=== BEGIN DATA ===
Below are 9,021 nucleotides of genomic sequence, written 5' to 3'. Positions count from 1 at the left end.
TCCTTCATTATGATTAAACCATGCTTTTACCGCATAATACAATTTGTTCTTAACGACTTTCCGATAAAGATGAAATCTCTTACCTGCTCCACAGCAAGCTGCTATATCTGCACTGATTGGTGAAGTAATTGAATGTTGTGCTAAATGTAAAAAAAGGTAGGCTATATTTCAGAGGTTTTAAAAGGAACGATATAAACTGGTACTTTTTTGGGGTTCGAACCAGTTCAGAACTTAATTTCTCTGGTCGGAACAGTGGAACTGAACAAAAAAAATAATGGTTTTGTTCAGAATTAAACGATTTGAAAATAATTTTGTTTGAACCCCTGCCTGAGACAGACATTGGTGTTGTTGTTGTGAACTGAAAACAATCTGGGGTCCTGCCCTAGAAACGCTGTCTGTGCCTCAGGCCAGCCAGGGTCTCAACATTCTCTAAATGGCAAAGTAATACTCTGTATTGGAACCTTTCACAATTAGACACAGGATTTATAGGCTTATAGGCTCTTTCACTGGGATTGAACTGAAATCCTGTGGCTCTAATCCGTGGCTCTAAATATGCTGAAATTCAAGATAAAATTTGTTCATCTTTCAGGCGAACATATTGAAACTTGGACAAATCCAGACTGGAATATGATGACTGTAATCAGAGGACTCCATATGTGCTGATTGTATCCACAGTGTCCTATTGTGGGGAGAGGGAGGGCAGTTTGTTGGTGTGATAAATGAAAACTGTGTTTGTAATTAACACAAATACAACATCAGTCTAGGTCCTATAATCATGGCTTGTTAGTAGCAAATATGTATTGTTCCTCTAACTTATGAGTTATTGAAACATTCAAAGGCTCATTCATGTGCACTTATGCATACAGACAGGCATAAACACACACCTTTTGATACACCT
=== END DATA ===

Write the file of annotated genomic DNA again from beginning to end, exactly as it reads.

Below are 9,021 nucleotides of genomic sequence, written 5' to 3'. Positions count from 1 at the left end.
TCCTTCATTATGATTAAACCATGCTTTTACCGCATAATACAATTTGTTCTTAACGACTTTCCGATAAAGATGAAATCTCTTACCTGCTCCACAGCAAGCTGCTATATCTGCACTGATTGGTGAAGTAATTGAATGTTGTGCTAAATGTAAAAAAAGGTAGGCTATATTTCAGAGGTTTTAAAAGGAACGATATAAACTGGTACTTTTTTGGGGTTCGAACCAGTTCAGAACTTAATTTCTCTGGTCGGAACAGTGGAACTGAACAAAAAAAATAATGGTTTTGTTCAGAATTAAACGATTTGAAAATAATTTTGTTTGAACCCCTGCCTGAGACAGACATTGGTGTTGTTGTTGTGAACTGAAAACAATCTGGGGTCCTGCCCTAGAAACGCTGTCTGTGCCTCAGGCCAGCCAGGGTCTCAACATTCTCTAAATGGCAAAGTAATACTCTGTATTGGAACCTTTCACAATTAGACACAGGATTTATAGGCTTATAGGCTCTTTCACTGGGATTGAACTGAAATCCTGTGGCTCTAATCCGTGGCTCTAAATATGCTGAAATTCAAGATAAAATTTGTTCATCTTTCAGGCGAACATATTGAAACTTGGACAAATCCAGACTGGAATATGATGACTGTAATCAGAGGACTCCATATGTGCTGATTGTATCCACAGTGTCCTATTGTGGGGAGAGGGAGGGCAGTTTGTTGGTGTGATAAATGAAAACTGTGTTTGTAATTAACACAAATACAACATCAGTCTAGGTCCTATAATCATGGCTTGTTAGTAGCAAATATGTATTGTTCCTCTAACTTATGAGTTATTGAAACATTCAAAGGCTCATTCATGTGCACTTATGCATACAGACAGGCATAAACACACACCTTTTGATACACCT